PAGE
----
You might be running on your third cup of coffee and working with webhooks right now. Maybe you’re developing programs with Twilio API services. You might have seen the term
ngrok a few times and heard how this tool can solve all of a developer’s problems – but how impressive is it really?
Follow along to learn more about how ngrok helps you test locally, and allows your program to communicate with a temporary public domain. The URLs make forwarding incoming Twilio SMS requests or other webhooks to your local development setup fast, easy, and impressive!
As someone who used to attend and organize hackathons, I can tell you that ngrok will impress not only the organizers and judges, but also your team!
If you have a Mac, you can download the
ngrok client as a file in the first box here. If you are like me and downloaded ngrok straight to your desktop, then you will see the executable file icon. Here’s my
ngrok executable file chilling near my desktop toolbar.
Time to see if ngrok has been installed properly! Depending on where your file is located, you might need to type
./ngrok instead of
ngrok into your terminal to see the following screen:
However, this doesn’t look like the information you need for your app, does it? You’ll need to specify the
port number in the terminal and within the folder with your app.
For example, to run the program, you can run the following command in your terminal:
ngrok http 5000
If you were able to get away with typing `ngrok` without the leading `./`, it means that you were able to install the file globally, and call it directly inside of your working directory.
Woohooo! Your console should show you the ngrok dashboard.
Notice that you can pick from two `Forwarding` URLs to plug into your Twilio Console to forward requests. This page will also show you how to check the status of your `POST` or `GET` requests when you have them.
Important ngrok features
When developing with ngrok, it is important to note that if you kill the dashboard, your `Forwarding` URL will change; thus, you will have to manually replace the webhook URL if you share it with another service.
Creating memorable URLs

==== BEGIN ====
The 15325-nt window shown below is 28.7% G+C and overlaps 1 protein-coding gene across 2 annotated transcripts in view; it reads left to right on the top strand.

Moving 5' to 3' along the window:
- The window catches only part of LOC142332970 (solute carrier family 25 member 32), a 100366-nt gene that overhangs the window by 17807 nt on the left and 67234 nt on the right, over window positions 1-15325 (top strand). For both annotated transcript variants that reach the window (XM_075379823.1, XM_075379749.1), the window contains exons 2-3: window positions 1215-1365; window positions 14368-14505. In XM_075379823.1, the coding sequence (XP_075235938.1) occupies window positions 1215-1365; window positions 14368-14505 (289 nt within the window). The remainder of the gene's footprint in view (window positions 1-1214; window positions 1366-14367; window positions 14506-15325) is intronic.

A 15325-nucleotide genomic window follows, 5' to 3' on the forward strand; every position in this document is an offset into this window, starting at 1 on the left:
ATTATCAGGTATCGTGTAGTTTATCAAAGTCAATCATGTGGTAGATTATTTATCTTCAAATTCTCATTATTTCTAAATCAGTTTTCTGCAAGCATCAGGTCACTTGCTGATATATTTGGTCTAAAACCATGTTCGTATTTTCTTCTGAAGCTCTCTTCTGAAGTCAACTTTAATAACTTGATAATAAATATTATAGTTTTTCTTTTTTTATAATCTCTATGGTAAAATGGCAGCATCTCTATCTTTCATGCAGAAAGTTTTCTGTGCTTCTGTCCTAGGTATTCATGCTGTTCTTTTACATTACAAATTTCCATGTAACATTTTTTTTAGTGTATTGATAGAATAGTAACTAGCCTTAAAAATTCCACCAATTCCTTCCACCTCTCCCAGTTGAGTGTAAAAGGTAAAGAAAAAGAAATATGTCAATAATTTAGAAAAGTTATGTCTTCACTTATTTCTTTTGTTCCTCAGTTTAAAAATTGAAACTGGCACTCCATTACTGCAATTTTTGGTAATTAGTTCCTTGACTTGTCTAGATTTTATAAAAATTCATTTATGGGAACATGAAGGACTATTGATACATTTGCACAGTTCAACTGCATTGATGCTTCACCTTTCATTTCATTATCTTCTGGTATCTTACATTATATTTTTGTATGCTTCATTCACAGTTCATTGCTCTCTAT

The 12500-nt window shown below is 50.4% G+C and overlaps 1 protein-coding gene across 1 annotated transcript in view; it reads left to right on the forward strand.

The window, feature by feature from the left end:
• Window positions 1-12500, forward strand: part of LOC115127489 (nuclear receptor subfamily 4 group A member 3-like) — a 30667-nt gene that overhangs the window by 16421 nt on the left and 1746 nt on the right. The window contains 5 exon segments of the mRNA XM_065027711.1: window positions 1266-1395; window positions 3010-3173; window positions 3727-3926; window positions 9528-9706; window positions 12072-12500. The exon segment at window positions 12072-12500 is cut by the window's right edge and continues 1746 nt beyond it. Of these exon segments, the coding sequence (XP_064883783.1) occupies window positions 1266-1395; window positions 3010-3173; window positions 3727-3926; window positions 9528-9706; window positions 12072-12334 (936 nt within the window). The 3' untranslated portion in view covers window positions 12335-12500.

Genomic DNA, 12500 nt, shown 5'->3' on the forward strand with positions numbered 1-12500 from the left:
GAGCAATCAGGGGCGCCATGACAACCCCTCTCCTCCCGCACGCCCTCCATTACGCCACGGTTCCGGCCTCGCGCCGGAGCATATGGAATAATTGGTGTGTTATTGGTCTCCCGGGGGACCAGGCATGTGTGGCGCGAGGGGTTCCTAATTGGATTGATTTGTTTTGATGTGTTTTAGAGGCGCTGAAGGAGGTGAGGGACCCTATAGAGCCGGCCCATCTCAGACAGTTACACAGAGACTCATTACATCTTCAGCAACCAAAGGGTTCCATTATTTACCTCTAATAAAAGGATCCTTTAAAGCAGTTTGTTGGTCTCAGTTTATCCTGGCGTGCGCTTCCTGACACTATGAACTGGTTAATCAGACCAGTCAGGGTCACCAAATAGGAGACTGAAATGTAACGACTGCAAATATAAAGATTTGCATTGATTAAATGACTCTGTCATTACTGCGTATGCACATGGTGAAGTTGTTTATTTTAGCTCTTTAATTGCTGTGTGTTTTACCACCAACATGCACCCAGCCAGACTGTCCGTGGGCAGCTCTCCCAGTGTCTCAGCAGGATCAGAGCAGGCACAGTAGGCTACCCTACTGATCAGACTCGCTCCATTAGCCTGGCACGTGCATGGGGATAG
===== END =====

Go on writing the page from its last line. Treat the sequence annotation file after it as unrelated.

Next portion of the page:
The fun fact here is that you can prevent the hassle of replacing your URLs each time you kill the dashboard by typing this command into your terminal:
$ ngrok http -subdomain=iammrrobot 3000
However, setting a custom domain such as
http://iammrrobot.ngrok.io is only a feature for paid customers.
Another trick is ngrok lets you route wildcard subdomains. If you have a domain registered to your account, you can use a leading asterisk to bind all matching traffic to one app, as seen here:
ngrok http --region=us --hostname *.example.com 3000
These features prevent you from the frustration of tunneling name changes or dealing with an unappealing URL. You definitely want a memorable URL to woo the judges when you’re demoing on stage!
A Chatbot essential
Working on a chatbot for your favorite social media platform? Ngrok makes it possible to connect the service you’re hacking on with the webhook from your local computer, also known as your
When you have ngrok running in a new tab on your terminal, you can have it open for as long as you want to make quick development changes and test things out as you go. This saves you a ton of time versus the alternative – pushing changes to a host server.
See? Ngrok is super convenient when you want to make sure your chatbot is working properly!
It’s also possible to share the unique or customized URL of your newly created project with teammates in real-time. Way to impress them, amirite?
Forwarding to different machines
Speaking of convenience, instead of sending the unique URL, you could also run the following command:
ngrok http 192.168.1.1:8080